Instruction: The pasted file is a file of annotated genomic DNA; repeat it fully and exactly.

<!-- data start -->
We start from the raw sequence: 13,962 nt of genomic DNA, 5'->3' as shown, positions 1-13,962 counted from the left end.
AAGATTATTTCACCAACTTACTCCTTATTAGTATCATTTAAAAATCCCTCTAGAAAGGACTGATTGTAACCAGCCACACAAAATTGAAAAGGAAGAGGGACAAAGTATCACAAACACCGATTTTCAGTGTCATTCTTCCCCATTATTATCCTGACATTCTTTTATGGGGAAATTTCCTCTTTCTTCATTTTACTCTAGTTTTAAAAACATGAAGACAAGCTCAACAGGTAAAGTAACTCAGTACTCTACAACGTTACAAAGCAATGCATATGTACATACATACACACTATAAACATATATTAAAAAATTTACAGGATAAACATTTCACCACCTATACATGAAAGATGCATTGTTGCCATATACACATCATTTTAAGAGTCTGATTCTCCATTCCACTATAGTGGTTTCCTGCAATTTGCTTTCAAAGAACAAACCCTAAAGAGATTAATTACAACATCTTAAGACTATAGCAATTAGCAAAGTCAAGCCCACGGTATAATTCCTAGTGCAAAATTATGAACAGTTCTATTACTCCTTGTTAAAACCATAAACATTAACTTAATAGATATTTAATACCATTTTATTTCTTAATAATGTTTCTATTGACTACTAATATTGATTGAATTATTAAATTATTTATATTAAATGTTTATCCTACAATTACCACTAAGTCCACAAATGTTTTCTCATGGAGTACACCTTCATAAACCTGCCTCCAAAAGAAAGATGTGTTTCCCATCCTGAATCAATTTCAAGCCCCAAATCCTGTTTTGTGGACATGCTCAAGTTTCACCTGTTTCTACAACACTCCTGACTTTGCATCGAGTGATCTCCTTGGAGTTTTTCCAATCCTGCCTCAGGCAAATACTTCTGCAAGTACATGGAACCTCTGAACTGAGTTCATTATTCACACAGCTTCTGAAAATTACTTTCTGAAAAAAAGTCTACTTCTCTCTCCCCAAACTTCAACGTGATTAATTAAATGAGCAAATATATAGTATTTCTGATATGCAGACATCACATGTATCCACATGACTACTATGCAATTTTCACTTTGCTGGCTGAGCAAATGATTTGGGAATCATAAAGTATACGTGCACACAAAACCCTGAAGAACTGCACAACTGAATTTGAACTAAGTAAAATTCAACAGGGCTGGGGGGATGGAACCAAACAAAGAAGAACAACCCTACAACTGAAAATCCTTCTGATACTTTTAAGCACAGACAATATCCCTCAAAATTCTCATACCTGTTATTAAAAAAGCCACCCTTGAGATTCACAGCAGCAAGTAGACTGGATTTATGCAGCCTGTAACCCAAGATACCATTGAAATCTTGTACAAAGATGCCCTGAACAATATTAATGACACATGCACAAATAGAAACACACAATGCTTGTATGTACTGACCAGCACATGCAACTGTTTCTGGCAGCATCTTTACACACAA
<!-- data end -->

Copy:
We start from the raw sequence: 13,962 nt of genomic DNA, 5'->3' as shown, positions 1-13,962 counted from the left end.
AAGATTATTTCACCAACTTACTCCTTATTAGTATCATTTAAAAATCCCTCTAGAAAGGACTGATTGTAACCAGCCACACAAAATTGAAAAGGAAGAGGGACAAAGTATCACAAACACCGATTTTCAGTGTCATTCTTCCCCATTATTATCCTGACATTCTTTTATGGGGAAATTTCCTCTTTCTTCATTTTACTCTAGTTTTAAAAACATGAAGACAAGCTCAACAGGTAAAGTAACTCAGTACTCTACAACGTTACAAAGCAATGCATATGTACATACATACACACTATAAACATATATTAAAAAATTTACAGGATAAACATTTCACCACCTATACATGAAAGATGCATTGTTGCCATATACACATCATTTTAAGAGTCTGATTCTCCATTCCACTATAGTGGTTTCCTGCAATTTGCTTTCAAAGAACAAACCCTAAAGAGATTAATTACAACATCTTAAGACTATAGCAATTAGCAAAGTCAAGCCCACGGTATAATTCCTAGTGCAAAATTATGAACAGTTCTATTACTCCTTGTTAAAACCATAAACATTAACTTAATAGATATTTAATACCATTTTATTTCTTAATAATGTTTCTATTGACTACTAATATTGATTGAATTATTAAATTATTTATATTAAATGTTTATCCTACAATTACCACTAAGTCCACAAATGTTTTCTCATGGAGTACACCTTCATAAACCTGCCTCCAAAAGAAAGATGTGTTTCCCATCCTGAATCAATTTCAAGCCCCAAATCCTGTTTTGTGGACATGCTCAAGTTTCACCTGTTTCTACAACACTCCTGACTTTGCATCGAGTGATCTCCTTGGAGTTTTTCCAATCCTGCCTCAGGCAAATACTTCTGCAAGTACATGGAACCTCTGAACTGAGTTCATTATTCACACAGCTTCTGAAAATTACTTTCTGAAAAAAAGTCTACTTCTCTCTCCCCAAACTTCAACGTGATTAATTAAATGAGCAAATATATAGTATTTCTGATATGCAGACATCACATGTATCCACATGACTACTATGCAATTTTCACTTTGCTGGCTGAGCAAATGATTTGGGAATCATAAAGTATACGTGCACACAAAACCCTGAAGAACTGCACAACTGAATTTGAACTAAGTAAAATTCAACAGGGCTGGGGGGATGGAACCAAACAAAGAAGAACAACCCTACAACTGAAAATCCTTCTGATACTTTTAAGCACAGACAATATCCCTCAAAATTCTCATACCTGTTATTAAAAAAGCCACCCTTGAGATTCACAGCAGCAAGTAGACTGGATTTATGCAGCCTGTAACCCAAGATACCATTGAAATCTTGTACAAAGATGCCCTGAACAATATTAATGACACATGCACAAATAGAAACACACAATGCTTGTATGTACTGACCAGCACATGCAACTGTTTCTGGCAGCATCTTTACACACAA